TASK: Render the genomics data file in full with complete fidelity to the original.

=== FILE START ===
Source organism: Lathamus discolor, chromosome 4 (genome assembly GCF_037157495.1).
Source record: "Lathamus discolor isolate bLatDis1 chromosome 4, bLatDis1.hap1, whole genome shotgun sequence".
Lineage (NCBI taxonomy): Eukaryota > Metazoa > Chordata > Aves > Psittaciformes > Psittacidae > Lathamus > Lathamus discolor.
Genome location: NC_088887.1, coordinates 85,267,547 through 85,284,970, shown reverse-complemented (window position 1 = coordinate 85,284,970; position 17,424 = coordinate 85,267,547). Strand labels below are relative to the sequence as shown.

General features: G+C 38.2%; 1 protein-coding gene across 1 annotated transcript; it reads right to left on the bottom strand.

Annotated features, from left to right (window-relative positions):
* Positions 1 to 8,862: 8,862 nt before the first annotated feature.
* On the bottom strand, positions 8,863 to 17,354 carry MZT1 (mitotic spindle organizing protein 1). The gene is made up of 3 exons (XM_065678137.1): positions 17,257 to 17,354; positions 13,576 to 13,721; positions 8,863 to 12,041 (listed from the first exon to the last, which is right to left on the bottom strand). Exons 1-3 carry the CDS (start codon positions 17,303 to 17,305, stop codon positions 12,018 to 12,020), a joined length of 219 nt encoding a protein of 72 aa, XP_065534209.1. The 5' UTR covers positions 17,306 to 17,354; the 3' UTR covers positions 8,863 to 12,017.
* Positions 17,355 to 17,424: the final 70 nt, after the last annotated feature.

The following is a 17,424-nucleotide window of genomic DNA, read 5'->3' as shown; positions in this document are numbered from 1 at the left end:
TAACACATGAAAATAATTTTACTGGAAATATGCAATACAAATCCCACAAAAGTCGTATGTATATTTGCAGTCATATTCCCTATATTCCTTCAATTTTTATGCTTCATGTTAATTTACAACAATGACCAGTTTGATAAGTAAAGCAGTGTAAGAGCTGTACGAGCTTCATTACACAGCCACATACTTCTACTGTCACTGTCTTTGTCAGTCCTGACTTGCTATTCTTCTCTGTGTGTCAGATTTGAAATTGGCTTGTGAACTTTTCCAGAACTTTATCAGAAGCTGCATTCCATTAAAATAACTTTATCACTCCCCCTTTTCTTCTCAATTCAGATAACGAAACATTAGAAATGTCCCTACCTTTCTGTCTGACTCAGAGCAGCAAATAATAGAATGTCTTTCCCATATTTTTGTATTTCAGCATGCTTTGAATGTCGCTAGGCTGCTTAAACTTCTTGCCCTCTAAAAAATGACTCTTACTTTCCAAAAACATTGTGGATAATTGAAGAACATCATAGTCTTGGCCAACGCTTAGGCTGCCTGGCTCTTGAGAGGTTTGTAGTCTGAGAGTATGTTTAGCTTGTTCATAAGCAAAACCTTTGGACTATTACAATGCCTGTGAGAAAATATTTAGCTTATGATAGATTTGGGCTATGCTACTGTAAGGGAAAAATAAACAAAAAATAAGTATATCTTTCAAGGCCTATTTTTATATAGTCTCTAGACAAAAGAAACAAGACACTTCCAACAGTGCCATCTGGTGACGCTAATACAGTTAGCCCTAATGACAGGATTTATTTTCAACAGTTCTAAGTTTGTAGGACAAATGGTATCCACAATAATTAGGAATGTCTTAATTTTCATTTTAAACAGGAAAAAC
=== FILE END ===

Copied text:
Source organism: Lathamus discolor, chromosome 4 (genome assembly GCF_037157495.1).
Source record: "Lathamus discolor isolate bLatDis1 chromosome 4, bLatDis1.hap1, whole genome shotgun sequence".
Lineage (NCBI taxonomy): Eukaryota > Metazoa > Chordata > Aves > Psittaciformes > Psittacidae > Lathamus > Lathamus discolor.
Genome location: NC_088887.1, coordinates 85,267,547 through 85,284,970, shown reverse-complemented (window position 1 = coordinate 85,284,970; position 17,424 = coordinate 85,267,547). Strand labels below are relative to the sequence as shown.

General features: G+C 38.2%; 1 protein-coding gene across 1 annotated transcript; it reads right to left on the bottom strand.

Annotated features, from left to right (window-relative positions):
* Positions 1 to 8,862: 8,862 nt before the first annotated feature.
* On the bottom strand, positions 8,863 to 17,354 carry MZT1 (mitotic spindle organizing protein 1). The gene is made up of 3 exons (XM_065678137.1): positions 17,257 to 17,354; positions 13,576 to 13,721; positions 8,863 to 12,041 (listed from the first exon to the last, which is right to left on the bottom strand). Exons 1-3 carry the CDS (start codon positions 17,303 to 17,305, stop codon positions 12,018 to 12,020), a joined length of 219 nt encoding a protein of 72 aa, XP_065534209.1. The 5' UTR covers positions 17,306 to 17,354; the 3' UTR covers positions 8,863 to 12,017.
* Positions 17,355 to 17,424: the final 70 nt, after the last annotated feature.

The following is a 17,424-nucleotide window of genomic DNA, read 5'->3' as shown; positions in this document are numbered from 1 at the left end:
TAACACATGAAAATAATTTTACTGGAAATATGCAATACAAATCCCACAAAAGTCGTATGTATATTTGCAGTCATATTCCCTATATTCCTTCAATTTTTATGCTTCATGTTAATTTACAACAATGACCAGTTTGATAAGTAAAGCAGTGTAAGAGCTGTACGAGCTTCATTACACAGCCACATACTTCTACTGTCACTGTCTTTGTCAGTCCTGACTTGCTATTCTTCTCTGTGTGTCAGATTTGAAATTGGCTTGTGAACTTTTCCAGAACTTTATCAGAAGCTGCATTCCATTAAAATAACTTTATCACTCCCCCTTTTCTTCTCAATTCAGATAACGAAACATTAGAAATGTCCCTACCTTTCTGTCTGACTCAGAGCAGCAAATAATAGAATGTCTTTCCCATATTTTTGTATTTCAGCATGCTTTGAATGTCGCTAGGCTGCTTAAACTTCTTGCCCTCTAAAAAATGACTCTTACTTTCCAAAAACATTGTGGATAATTGAAGAACATCATAGTCTTGGCCAACGCTTAGGCTGCCTGGCTCTTGAGAGGTTTGTAGTCTGAGAGTATGTTTAGCTTGTTCATAAGCAAAACCTTTGGACTATTACAATGCCTGTGAGAAAATATTTAGCTTATGATAGATTTGGGCTATGCTACTGTAAGGGAAAAATAAACAAAAAATAAGTATATCTTTCAAGGCCTATTTTTATATAGTCTCTAGACAAAAGAAACAAGACACTTCCAACAGTGCCATCTGGTGACGCTAATACAGTTAGCCCTAATGACAGGATTTATTTTCAACAGTTCTAAGTTTGTAGGACAAATGGTATCCACAATAATTAGGAATGTCTTAATTTTCATTTTAAACAGGAAAAAC